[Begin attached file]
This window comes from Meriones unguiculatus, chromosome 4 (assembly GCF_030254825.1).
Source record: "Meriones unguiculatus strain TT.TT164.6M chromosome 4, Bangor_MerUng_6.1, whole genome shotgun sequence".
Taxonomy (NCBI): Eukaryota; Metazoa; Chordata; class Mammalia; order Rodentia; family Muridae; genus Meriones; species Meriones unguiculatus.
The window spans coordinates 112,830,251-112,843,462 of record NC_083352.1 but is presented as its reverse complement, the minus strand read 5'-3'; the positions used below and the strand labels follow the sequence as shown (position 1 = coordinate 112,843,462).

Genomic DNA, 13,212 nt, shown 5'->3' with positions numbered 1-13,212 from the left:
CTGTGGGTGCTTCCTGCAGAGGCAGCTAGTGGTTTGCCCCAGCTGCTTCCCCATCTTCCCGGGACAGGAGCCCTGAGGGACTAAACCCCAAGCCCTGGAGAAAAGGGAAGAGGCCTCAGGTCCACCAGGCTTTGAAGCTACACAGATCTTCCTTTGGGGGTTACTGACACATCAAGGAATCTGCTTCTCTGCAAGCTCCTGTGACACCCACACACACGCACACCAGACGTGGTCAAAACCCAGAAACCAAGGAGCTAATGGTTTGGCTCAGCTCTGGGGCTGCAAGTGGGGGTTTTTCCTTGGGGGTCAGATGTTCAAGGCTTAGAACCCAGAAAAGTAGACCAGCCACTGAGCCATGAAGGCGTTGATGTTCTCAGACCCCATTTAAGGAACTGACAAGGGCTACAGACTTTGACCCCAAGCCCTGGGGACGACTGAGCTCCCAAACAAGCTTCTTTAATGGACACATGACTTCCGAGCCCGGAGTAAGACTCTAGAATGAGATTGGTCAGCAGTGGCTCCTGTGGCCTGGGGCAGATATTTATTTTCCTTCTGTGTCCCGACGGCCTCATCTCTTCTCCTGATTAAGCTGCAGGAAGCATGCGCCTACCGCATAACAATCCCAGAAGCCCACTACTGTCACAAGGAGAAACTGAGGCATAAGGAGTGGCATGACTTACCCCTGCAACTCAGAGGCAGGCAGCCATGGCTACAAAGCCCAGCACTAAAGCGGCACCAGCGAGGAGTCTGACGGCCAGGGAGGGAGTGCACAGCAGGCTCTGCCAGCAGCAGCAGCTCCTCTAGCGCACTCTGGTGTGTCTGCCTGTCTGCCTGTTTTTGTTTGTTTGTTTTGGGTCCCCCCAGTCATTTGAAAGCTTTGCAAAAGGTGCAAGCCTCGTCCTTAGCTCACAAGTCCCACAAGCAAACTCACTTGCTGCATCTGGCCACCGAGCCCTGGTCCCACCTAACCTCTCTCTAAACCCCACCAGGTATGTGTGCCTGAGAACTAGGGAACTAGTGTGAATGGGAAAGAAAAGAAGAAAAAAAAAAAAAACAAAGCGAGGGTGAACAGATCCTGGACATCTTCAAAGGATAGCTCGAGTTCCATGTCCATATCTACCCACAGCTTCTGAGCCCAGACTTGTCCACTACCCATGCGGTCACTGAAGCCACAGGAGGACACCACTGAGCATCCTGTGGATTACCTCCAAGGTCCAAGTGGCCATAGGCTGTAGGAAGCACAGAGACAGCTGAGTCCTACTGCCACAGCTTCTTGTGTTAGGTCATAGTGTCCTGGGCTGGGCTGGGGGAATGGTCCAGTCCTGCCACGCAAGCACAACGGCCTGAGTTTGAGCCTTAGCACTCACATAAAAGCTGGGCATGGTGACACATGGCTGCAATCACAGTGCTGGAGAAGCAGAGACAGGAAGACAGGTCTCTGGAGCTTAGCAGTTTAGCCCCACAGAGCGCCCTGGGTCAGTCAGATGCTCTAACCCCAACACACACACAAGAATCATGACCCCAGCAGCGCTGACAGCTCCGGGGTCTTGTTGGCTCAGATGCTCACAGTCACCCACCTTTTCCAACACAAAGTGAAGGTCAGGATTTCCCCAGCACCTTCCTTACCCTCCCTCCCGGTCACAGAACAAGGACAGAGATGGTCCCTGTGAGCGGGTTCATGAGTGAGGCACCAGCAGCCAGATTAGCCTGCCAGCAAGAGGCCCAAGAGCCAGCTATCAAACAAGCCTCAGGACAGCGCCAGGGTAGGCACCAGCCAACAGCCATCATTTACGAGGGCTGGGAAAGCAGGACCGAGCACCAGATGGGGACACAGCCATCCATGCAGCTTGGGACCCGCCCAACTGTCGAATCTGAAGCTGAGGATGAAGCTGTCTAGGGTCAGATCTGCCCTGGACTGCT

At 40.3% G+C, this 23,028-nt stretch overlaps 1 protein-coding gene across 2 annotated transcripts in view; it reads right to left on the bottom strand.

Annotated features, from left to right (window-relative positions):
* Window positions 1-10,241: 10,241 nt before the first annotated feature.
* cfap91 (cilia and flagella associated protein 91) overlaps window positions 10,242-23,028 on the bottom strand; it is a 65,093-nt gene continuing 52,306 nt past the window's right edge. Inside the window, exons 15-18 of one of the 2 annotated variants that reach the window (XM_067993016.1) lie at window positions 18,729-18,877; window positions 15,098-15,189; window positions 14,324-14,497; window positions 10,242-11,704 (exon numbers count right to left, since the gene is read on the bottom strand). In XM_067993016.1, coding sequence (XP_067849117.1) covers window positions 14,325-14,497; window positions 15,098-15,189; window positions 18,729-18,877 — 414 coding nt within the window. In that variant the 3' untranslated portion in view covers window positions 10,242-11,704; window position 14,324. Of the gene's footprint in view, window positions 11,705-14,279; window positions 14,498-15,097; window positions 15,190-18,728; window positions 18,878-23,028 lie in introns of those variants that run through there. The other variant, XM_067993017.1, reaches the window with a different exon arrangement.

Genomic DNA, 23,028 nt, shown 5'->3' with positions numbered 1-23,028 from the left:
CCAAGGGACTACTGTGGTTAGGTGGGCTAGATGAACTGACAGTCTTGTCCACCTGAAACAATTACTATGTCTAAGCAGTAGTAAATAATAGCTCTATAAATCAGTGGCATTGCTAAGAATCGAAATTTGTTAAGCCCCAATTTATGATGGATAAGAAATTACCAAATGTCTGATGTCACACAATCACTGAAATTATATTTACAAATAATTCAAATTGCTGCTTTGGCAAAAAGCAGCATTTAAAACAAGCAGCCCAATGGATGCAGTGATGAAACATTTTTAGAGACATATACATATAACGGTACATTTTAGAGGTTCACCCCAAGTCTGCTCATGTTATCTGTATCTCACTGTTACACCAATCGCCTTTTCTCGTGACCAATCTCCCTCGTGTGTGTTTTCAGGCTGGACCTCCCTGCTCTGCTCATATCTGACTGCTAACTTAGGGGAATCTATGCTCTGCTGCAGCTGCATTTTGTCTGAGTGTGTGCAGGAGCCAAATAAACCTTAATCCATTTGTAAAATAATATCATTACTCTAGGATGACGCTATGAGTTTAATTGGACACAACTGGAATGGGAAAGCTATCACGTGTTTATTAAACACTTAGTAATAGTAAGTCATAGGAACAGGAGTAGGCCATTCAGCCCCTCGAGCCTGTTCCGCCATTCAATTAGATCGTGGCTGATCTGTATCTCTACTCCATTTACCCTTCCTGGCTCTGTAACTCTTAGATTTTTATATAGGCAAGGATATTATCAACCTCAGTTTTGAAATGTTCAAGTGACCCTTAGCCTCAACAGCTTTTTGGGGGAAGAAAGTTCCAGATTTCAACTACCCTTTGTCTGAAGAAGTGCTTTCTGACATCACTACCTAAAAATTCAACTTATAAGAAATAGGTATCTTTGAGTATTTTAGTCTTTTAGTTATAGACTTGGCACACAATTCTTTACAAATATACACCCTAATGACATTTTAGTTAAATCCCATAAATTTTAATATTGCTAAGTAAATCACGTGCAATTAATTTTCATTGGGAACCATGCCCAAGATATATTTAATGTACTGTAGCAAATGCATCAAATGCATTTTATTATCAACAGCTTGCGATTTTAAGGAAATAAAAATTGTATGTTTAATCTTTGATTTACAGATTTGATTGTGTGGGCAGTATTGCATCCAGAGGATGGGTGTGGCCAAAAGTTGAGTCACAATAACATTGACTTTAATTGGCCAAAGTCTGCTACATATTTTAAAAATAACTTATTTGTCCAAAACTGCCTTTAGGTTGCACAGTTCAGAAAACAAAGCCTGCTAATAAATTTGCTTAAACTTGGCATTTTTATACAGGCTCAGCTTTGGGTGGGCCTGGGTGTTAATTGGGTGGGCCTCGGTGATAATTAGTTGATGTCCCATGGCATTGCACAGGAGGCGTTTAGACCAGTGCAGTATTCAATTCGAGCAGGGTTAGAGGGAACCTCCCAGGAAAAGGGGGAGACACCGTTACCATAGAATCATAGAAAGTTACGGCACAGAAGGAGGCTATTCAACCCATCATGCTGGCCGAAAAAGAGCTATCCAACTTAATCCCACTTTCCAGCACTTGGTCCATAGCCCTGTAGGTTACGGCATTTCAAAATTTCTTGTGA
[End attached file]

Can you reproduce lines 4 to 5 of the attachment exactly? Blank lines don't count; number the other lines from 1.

The window spans coordinates 112,830,251-112,843,462 of record NC_083352.1 but is presented as its reverse complement, the minus strand read 5'-3'; the positions used below and the strand labels follow the sequence as shown (position 1 = coordinate 112,843,462).

Genomic DNA, 13,212 nt, shown 5'->3' with positions numbered 1-13,212 from the left: